An additional factor is the degree to which carbon-efficient techniques and processes are implemented by the automotive industry. As CAV technology is a process driven almost entirely by the private sector, said implementation is likely to be at the more affected by profitability than any altruistic dream of reducing carbon emissions of car transportation. Fortunately, this does not necessarily indicate a death knell for carbon efficiency. For one, the government still plays an active role in controlling carbon emissions. The Environmental Protection Agency ‘s Corporate Avery Fuel Economy (EPA CAFE) standards, a long-term plan to reduce carbon emissions of road vehicles, has called for an average of over 50 miles per gallon for all cars and light trucks by 2025; such standards, admittedly, are imperiled by the Trump administration, which called for a review of CAFE in March 2017. For another, fuel economy is at a current record high while carbon emissions are at a record low, trending at a stable downwards rate, which is motivated by consumer interest and economic expediency as much as government intervention. Especially considering unstable fossil fuel prices and their associated politics, both everyday consumers and private industries have often been finding it more cost effective to invest in carbon reduction friendly technology. This is additionally influenced by the fact that early adopters of AVs are most likely to be ride-share companies as previously discussed, who can reduce costs and complications of widespread implementation of carbon-efficient technology by organizing the infrastructure around their fleets. This is also opposed to the common consumer, who is more likely to drive unsustainably out of personal impatience or love of speed.

A collective blind spot in the movers and shakers of the autonomous vehicle industry seems to be customer reaction. That is, despite widespread consumer unease with the concept of self-driving cars, those in tech and business have taken the eventual acceptance and popularity of autonomous vehicles as pat. This view is not entirely unfounded. For one, car culture has been on the decline in the United States since the 1980s. Only 28% of sixteen-year-olds received their driver’s license in 2010, down from 46% in 1983, while services such as Uber and car-share apps have become popular. Americans are not as enamored with the idea of the personal vehicle as they once were. Additionally, there have been claims that the technology adoption curve has been compressing—although the only conclusive example of this is the smartphone. The spread of new technology is known as diffusion—only at a certain point of diffusion is it possible for this new technology to make an impact on society. Considerable research has gone into the rates of said diffusion, which is the aggregate of a series of individual choices to adopt said new technology. Although nearly as many factors go into predicting the rate of technology adoption as go into predicting the usage of self-driving cars specifically—the general trends are obvious: old technology essentially never replaces new technology, and new technology is adopted at an S-curve rate which begins as a trickle but accelerates until the population is nearly saturated. Which is to say, useful new technology is the genie in the bottle: although rate of penetration is a complicated function, once out, the genie can never be put back in. However, no comprehensive study has been performed of projected penetration by AVs, an urgent next step for more accurately predicting the effects of carbon emissions as well as all other consequences of CAV technology.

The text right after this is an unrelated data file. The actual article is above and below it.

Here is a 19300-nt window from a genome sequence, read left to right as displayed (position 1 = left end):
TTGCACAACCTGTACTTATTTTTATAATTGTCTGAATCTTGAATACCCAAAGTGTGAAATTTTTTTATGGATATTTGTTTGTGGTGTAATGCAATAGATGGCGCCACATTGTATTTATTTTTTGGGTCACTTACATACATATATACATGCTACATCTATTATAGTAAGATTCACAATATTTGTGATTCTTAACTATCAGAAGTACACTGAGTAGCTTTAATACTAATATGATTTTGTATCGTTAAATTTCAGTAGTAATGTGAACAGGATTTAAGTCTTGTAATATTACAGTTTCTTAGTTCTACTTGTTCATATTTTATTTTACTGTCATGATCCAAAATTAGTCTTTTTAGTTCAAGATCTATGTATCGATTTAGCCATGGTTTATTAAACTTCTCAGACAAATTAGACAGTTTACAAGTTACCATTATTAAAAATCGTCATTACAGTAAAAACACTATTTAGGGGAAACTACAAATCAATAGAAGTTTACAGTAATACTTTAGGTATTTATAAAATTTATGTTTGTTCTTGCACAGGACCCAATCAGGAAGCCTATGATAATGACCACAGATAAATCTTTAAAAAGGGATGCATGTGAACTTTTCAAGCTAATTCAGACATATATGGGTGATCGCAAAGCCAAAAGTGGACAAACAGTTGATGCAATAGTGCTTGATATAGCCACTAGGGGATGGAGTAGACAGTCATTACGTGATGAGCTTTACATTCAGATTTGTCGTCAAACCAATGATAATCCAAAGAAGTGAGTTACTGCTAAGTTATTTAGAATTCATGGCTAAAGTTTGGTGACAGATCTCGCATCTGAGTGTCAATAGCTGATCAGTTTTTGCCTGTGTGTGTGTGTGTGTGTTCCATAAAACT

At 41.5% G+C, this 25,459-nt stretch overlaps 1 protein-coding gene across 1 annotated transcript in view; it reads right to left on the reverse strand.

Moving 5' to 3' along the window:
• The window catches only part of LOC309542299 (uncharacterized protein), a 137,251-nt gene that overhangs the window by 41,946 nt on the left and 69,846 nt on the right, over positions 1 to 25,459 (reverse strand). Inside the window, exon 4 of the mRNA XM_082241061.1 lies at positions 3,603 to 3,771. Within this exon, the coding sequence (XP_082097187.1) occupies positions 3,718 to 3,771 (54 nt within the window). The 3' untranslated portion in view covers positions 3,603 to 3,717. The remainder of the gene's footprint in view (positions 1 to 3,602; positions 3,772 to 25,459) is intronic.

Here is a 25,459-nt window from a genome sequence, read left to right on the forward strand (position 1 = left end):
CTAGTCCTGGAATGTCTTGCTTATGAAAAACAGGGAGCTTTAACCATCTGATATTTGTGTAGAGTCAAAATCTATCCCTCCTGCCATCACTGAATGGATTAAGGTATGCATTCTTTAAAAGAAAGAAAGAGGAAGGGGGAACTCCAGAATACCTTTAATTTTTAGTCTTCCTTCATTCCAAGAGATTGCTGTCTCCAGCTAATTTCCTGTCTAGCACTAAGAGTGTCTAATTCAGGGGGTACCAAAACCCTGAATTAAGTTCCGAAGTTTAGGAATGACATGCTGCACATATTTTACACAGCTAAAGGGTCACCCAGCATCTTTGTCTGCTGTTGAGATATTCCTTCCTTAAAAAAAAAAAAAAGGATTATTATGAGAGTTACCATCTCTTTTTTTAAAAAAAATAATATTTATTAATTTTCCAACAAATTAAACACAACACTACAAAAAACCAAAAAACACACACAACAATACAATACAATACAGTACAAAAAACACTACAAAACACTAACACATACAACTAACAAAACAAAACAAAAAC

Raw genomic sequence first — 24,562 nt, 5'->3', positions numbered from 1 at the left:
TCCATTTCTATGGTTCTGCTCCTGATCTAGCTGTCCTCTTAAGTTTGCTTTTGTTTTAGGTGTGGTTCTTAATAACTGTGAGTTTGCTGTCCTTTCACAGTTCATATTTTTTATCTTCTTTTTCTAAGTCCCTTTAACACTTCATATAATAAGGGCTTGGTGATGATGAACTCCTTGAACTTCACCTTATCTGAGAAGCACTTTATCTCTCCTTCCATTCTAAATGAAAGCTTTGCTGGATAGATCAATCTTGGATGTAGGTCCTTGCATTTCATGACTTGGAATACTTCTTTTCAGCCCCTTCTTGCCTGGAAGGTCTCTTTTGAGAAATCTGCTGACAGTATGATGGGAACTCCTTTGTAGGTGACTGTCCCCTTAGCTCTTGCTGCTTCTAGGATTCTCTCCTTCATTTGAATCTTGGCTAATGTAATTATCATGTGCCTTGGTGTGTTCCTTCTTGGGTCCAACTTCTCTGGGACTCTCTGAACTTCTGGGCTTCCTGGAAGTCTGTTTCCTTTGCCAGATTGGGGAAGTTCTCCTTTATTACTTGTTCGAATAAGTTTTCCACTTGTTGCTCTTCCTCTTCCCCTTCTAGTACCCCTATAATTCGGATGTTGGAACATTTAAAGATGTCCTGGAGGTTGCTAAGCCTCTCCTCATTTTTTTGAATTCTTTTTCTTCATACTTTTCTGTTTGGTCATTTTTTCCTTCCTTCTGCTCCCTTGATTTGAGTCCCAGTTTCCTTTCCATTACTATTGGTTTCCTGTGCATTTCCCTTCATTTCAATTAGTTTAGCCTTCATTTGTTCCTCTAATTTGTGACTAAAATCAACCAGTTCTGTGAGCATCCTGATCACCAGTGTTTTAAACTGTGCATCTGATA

As level four automation becomes more widespread and the diffusion of CAV tech saturates the population, automated vehicles will likely enable a modest reduction in carbon reductions. Although the automobile industry will likely not devote their full resources into creating efficient vehicles, current trends show that energy efficiency remains a significant priority in new designs. Due to the many potential energy savings made possible by AVs, coupled with monetary savings, carbon emission intensity will almost certainly be reduced. However, it will be a challenge for said savings to balance the increase in car travel as a whole, which will become more attractive as costs decrease and drivers become unnecessary. Although the allure of profit and government support cautiously indicate that level four penetration is all but inevitable, it is difficult to say in what timeframe this shift will take place. If the technology is implemented slower than anticipated, perhaps the fundamental assumptions regarding automated vehicles will need to be reevaluated.